# Chapter 3 Nonparametric Regression

In this chapter, we will continue to explore models for making **predictions**, but now we will introduce **nonparametric models** that will contrast the **parametric models** that we have used previously.

Specifically, we will discuss:

- How to use
**k-nearest neighbors**for regression through the use of the`knnreg()`

function from the`caret`

package - How to use
**decision trees**for regression through the use of the`rpart()`

function from the`rpart`

package. - How “making predictions” can be thought of as
**estimating the regression function**, that is, the conditional mean of the response given values of the features. - The difference between
**parametric**and**nonparametric**methods. - The difference between
**model parameters**and**tuning parameters**methods. - How these nonparametric methods deal with
**categorical variables**and**interactions**.

We will also hint at, but delay for one more chapter a detailed discussion of:

- What is
**model flexibility**? - What is
**overfitting**and how do we avoid it?

## 3.1 R Setup and Source

```
library(tibble) # data frame printing
library(dplyr) # data manipulation
library(caret) # fitting knn
library(rpart) # fitting trees
library(rpart.plot) # plotting trees
library(knitr) # creating tables
library(kableExtra) # styling tables
```

Additionally, objects from `ISLR`

are accessed. Recall that the Welcome chapter contains directions for installing all necessary packages for following along with the text. The R Markdown source is provided as some code, mostly for creating plots, has been suppressed from the rendered document that you are currently reading.

**R Markdown Source:**`nonparametric-regression.Rmd`

## 3.2 Mathematical Setup

Let’s return to the setup we defined in the previous chapter. Consider a random variable \(Y\) which represents a **response** variable, and \(p\) **feature** variables \(\boldsymbol{X} = (X_1, X_2, \ldots, X_p)\). We assume that the response variable \(Y\) is some function of the features, plus some random noise.

\[ Y = f(\boldsymbol{X}) + \epsilon \]

Our goal is to find some \(f\) such that \(f(\boldsymbol{X})\) is close to \(Y\). More specifically we want to minimize the risk under squared error loss.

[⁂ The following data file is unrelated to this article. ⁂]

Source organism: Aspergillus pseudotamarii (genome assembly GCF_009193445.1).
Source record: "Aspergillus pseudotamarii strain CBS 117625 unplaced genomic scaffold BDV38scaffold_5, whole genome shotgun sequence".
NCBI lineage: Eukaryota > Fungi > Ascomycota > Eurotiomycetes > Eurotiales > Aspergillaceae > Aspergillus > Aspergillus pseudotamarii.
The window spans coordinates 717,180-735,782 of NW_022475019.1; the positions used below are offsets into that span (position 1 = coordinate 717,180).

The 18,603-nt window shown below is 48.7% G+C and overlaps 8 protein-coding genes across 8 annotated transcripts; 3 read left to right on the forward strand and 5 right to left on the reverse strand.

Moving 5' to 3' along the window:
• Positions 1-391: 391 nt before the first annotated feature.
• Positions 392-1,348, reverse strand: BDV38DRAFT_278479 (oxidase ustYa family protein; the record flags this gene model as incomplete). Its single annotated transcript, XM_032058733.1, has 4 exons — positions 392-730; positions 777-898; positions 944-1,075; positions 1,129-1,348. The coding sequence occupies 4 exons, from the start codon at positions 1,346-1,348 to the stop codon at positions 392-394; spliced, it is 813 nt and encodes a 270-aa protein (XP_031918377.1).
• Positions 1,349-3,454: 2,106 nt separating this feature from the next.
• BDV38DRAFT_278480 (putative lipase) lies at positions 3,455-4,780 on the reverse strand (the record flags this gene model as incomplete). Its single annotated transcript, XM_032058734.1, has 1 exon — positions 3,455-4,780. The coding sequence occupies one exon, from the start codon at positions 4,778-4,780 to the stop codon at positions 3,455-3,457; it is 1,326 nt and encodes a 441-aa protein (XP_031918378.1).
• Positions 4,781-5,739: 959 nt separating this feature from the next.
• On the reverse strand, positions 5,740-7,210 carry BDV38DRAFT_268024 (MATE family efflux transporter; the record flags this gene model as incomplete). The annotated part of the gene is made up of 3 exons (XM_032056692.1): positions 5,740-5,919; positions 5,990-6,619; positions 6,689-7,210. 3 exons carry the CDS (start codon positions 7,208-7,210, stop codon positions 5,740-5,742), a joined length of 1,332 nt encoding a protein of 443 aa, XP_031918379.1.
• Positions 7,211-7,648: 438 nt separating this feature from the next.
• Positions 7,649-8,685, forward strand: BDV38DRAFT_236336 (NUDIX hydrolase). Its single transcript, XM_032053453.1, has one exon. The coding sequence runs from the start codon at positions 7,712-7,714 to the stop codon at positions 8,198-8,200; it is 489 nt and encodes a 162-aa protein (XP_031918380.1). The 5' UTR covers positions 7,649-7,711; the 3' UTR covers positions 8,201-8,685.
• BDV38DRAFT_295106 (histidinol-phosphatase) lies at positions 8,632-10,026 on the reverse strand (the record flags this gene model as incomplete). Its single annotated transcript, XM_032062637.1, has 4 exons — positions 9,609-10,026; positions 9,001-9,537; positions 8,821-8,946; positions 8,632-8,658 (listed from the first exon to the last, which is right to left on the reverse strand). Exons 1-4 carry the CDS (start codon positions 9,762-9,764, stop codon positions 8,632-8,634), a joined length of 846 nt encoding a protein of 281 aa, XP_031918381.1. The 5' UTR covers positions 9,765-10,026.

\[ \mathbb{E}_{\boldsymbol{X}, Y} \left[ (Y - f(\boldsymbol{X})) ^ 2 \right] = \mathbb{E}_{\boldsymbol{X}} \mathbb{E}_{Y \mid \boldsymbol{X}} \left[ ( Y - f(\boldsymbol{X}) ) ^ 2 \mid \boldsymbol{X} = \boldsymbol{x} \right] \]

We saw last chapter that this risk is minimized by the **conditional mean** of \(Y\) given \(\boldsymbol{X}\),

\[ \mu(\boldsymbol{x}) \triangleq \mathbb{E}[Y \mid \boldsymbol{X} = \boldsymbol{x}] \]

which we called the **regression function**.

Our goal then is to **estimate** this **regression function**. Let’s return to the example from last chapter where we know the true probability model.

\[ Y = 1 - 2x - 3x ^ 2 + 5x ^ 3 + \epsilon \]

where \(\epsilon \sim \text{N}(0, \sigma^2)\).

Recall that this implies that the regression function is

\[ \mu(x) = \mathbb{E}[Y \mid \boldsymbol{X} = \boldsymbol{x}] = 1 - 2x - 3x ^ 2 + 5x ^ 3 \]

Let’s also return to pretending that we do not actually know this information, but instead have some data, \((x_i, y_i)\) for \(i = 1, 2, \ldots, n\).

x | y |
---|---|

-0.4689827 | 0.7174461 |

-0.2557522 | 1.2154439 |

0.1457067 | 1.6041985 |

0.8164156 | 0.9096322 |

-0.5966361 | 0.6573128 |

0.7967794 | 0.9500528 |

0.8893505 | 1.1477361 |

0.3215956 | 0.2874057 |

0.2582281 | -1.6197576 |

-0.8764275 | -2.2977242 |

-0.5880509 | 0.0658105 |

-0.6468865 | -0.4708965 |

0.3740457 | -1.3769103 |

-0.2317926 | 0.7619832 |

0.5396828 | 0.2507367 |

-0.0046015 | 2.3678186 |

0.4352370 | -0.1293181 |

0.9838122 | 1.2774803 |

-0.2399296 | 1.1842963 |

0.5548904 | -1.5562874 |

0.8694105 | -0.1356129 |

-0.5757150 | -0.1913002 |

0.3033475 | 0.1975021 |

-0.7488898 | -0.1847245 |

-0.4655587 | 1.5395212 |

-0.2277718 | 1.0762960 |

-0.9732193 | -4.7573427 |

-0.2352241 | 1.9363453 |

0.7393817 | 0.4588894 |

-0.3193020 | 0.4812168 |

We simulated a bit more data than last time to make the “pattern” clearer to recognize.

Recall that when we used a linear model, we first need to make an **assumption** about the form of the regression function.

For example, we could assume that

\[ \mu(x) = \mathbb{E}[Y \mid \boldsymbol{X} = \boldsymbol{x}] = \beta_0 + \beta_1 x + \beta_2 x^2 + \beta_3 x^3 \]

which is fit in R using the `lm()`

function

```
##
## Call:
## lm(formula = y ~ x + I(x^2) + I(x^3), data = sim_slr_data)
##
## Coefficients:
## (Intercept) x I(x^2) I(x^3)
## 0.8397 -2.7257 -2.3752 6.0906
```

Notice that what is returned are (maximum likelihood or least squares) estimates of the unknown \(\beta\) coefficients. That is, the “learning” that takes place with a linear models is “learning” the values of the coefficients.

For this reason, we call linear regression models **parametric** models. They have unknown **model parameters**, in this case the \(\beta\) coefficients that must be learned from the data. The form of the regression function is assumed.

What if we don’t want to make an assumption about the form of the regression function? While in this case, you might look at the plot and arrive at a reasonable guess of assuming a third order polynomial, what if it isn’t so clear? What if you have 100 features? Making strong assumptions might not work well.

Enter **nonparametric** models. We will consider two examples: **k-nearest neighbors** and **decision trees**.

## 3.3 k-Nearest Neighbors